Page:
Cassandra is a tragedy.
Database replication should be a queue, or otherwise kept strict track of. If a datum should be replicated from X to Y and Z, then if it hasn't gotten to Z yet, then it should eventually. The database is allowed to fail to replicate at first, but it is not allowed to just give up.
Cassandra views 1000 replication events from X to Z as a flock of birds who set off toward their destination. Most should arrive. If some don't ... well, no problem, you still have at least 950, right?
Also, there is absolutely no backpressure to throttle a writing process that would really like to write as fast is it can but no faster. This makes replication failure much harder to avoid.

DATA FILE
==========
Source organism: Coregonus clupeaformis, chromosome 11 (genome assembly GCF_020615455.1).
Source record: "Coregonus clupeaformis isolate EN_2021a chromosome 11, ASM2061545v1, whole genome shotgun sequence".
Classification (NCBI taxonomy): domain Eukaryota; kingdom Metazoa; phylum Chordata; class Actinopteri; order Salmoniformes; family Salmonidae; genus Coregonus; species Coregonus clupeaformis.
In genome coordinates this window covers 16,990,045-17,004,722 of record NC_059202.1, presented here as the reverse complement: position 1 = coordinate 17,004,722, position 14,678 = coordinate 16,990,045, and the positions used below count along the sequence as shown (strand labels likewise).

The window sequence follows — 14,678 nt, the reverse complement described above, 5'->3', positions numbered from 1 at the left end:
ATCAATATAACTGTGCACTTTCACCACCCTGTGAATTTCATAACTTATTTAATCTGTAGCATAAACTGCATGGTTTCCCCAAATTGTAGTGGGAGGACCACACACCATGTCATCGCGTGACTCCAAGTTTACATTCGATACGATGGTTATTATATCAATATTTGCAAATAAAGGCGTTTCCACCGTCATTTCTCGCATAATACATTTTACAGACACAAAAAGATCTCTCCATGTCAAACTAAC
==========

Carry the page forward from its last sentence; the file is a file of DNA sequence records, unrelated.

To deal with the consequences, Cassandra depends on read repair (which is ludicrous) and a manual process that amounts to read repair of everything all at once.
It's pathetic that the Cassandra guys won't fix these problems, or even acknowledge that they are problems.